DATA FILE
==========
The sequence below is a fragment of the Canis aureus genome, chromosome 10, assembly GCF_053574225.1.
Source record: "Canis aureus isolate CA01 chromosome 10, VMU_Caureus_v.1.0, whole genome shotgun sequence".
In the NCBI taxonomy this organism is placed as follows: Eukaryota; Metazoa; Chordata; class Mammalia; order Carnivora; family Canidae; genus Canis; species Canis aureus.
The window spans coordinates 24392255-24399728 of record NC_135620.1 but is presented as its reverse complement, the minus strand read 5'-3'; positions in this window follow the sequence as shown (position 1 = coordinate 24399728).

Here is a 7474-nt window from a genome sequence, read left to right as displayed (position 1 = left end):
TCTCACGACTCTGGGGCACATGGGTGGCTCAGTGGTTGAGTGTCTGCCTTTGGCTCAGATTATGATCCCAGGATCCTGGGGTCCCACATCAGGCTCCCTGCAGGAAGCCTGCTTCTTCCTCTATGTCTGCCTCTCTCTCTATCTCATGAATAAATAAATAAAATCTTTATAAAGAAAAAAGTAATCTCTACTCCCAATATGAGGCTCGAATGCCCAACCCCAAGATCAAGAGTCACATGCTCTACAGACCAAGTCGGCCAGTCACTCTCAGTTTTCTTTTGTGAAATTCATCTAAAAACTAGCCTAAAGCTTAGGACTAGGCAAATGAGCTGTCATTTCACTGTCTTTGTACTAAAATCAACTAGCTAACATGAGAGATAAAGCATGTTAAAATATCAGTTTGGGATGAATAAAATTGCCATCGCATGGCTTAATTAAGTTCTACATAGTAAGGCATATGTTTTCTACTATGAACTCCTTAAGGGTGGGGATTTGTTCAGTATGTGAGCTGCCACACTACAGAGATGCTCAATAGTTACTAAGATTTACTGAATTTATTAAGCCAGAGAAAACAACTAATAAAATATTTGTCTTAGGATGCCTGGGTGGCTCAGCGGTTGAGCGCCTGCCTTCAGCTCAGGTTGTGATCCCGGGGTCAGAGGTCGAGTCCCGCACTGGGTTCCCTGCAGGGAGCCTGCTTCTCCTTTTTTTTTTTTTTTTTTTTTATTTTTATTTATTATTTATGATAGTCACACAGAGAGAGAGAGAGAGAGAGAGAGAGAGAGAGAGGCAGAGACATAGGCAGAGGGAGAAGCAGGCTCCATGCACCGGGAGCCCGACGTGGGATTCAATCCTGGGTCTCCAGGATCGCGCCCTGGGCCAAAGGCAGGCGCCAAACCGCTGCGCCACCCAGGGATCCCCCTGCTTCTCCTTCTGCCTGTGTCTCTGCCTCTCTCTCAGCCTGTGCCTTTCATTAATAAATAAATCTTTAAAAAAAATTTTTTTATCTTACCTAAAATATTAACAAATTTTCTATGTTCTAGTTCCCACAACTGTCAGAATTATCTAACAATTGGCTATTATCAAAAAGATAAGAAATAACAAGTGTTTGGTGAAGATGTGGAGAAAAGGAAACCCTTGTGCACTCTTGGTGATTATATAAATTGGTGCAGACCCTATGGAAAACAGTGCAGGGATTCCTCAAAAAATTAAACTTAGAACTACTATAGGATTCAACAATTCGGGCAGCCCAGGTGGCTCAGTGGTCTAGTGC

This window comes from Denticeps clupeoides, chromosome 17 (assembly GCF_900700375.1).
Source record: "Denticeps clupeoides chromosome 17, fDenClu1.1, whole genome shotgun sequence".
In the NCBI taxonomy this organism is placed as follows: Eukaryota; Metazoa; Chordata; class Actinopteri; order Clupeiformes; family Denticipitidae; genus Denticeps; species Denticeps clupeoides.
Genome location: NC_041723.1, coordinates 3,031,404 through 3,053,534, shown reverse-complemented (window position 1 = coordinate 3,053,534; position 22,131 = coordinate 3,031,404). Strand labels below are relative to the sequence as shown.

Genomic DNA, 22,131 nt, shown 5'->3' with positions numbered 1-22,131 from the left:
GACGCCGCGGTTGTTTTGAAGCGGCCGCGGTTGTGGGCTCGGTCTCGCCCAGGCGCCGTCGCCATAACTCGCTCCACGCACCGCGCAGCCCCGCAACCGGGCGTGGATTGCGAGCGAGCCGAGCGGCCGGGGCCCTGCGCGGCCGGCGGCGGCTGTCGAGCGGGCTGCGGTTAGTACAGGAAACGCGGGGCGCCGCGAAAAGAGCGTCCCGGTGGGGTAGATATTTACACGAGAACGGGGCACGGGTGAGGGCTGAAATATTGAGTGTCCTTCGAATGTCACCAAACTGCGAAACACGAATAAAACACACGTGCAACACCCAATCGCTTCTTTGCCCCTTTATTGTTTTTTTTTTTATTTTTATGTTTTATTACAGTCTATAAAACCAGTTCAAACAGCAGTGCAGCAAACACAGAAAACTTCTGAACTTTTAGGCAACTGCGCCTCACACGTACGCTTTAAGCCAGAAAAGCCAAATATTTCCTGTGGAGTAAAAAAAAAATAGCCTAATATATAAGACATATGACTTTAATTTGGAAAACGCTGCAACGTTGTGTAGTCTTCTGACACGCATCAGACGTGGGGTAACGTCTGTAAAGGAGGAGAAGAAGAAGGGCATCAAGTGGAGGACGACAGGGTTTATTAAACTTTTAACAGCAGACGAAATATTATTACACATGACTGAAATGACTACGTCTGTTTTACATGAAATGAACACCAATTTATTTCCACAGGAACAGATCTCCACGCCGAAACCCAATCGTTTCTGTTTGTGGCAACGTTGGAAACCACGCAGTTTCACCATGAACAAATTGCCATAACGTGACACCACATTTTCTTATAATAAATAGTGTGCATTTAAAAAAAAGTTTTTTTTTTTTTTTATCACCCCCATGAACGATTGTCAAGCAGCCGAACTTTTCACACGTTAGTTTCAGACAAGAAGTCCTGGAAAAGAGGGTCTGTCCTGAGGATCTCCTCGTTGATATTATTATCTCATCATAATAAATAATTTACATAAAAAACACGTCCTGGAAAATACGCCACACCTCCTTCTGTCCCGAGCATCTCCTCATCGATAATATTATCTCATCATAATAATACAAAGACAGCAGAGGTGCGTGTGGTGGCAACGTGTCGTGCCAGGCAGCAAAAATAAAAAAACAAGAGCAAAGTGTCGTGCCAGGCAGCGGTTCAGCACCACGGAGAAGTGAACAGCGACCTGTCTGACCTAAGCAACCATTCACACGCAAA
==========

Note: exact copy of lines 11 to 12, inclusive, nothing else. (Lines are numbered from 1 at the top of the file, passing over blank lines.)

Genomic DNA, 22,131 nt, shown 5'->3' with positions numbered 1-22,131 from the left:
GACGCCGCGGTTGTTTTGAAGCGGCCGCGGTTGTGGGCTCGGTCTCGCCCAGGCGCCGTCGCCATAACTCGCTCCACGCACCGCGCAGCCCCGCAACCGGGCGTGGATTGCGAGCGAGCCGAGCGGCCGGGGCCCTGCGCGGCCGGCGGCGGCTGTCGAGCGGGCTGCGGTTAGTACAGGAAACGCGGGGCGCCGCGAAAAGAGCGTCCCGGTGGGGTAGATATTTACACGAGAACGGGGCACGGGTGAGGGCTGAAATATTGAGTGTCCTTCGAATGTCACCAAACTGCGAAACACGAATAAAACACACGTGCAACACCCAATCGCTTCTTTGCCCCTTTATTGTTTTTTTTTTTATTTTTATGTTTTATTACAGTCTATAAAACCAGTTCAAACAGCAGTGCAGCAAACACAGAAAACTTCTGAACTTTTAGGCAACTGCGCCTCACACGTACGCTTTAAGCCAGAAAAGCCAAATATTTCCTGTGGAGTAAAAAAAAAATAGCCTAATATATAAGACATATGACTTTAATTTGGAAAACGCTGCAACGTTGTGTAGTCTTCTGACACGCATCAGACGTGGGGTAACGTCTGTAAAGGAGGAGAAGAAGAAGGGCATCAAGTGGAGGACGACAGGGTTTATTAAACTTTTAACAGCAGACGAAATATTATTACACATGACTGAAATGACTACGTCTGTTTTACATGAAATGAACACCAATTTATTTCCACAGGAACAGATCTCCACGCCGAAACCCAATCGTTTCTGTTTGTGGCAACGTTGGAAACCACGCAGTTTCACCATGAACAAATTGCCATAACGTGACACCACATTTTCTTATAATAAATAGTGTGCATTTAAAAAAAAGTTTTTTTTTTTTTTTATCACCCCCATGAACGATTGTCAAGCAGCCGAACTTTTCACACGTTAGTTTCAGACAAGAAGTCCTGGAAAAGAGGGTCTGTCCTGAGGATCTCCTCGTTGATATTATTATCTCATCATAATAAATAATTTACATAAAAAACACGTCCTGGAAAATACGCCACACCTCCTTCTGTCCCGAGCATCTCCTCATCGATAATATTATCTCATCATAATAATACAAAGACAGCAGAGGTGCGTGTGGTGGCAACGTGTCGTGCCAGGCAGCAAAAATAAAAAAACAAGAGCAAAGTGTCGTGCCAGGCAGCGGTTCAGCACCACGGAGAAGTGAACAGCGACCTGTCTGACCTAAGCAACCATTCACACGCAAA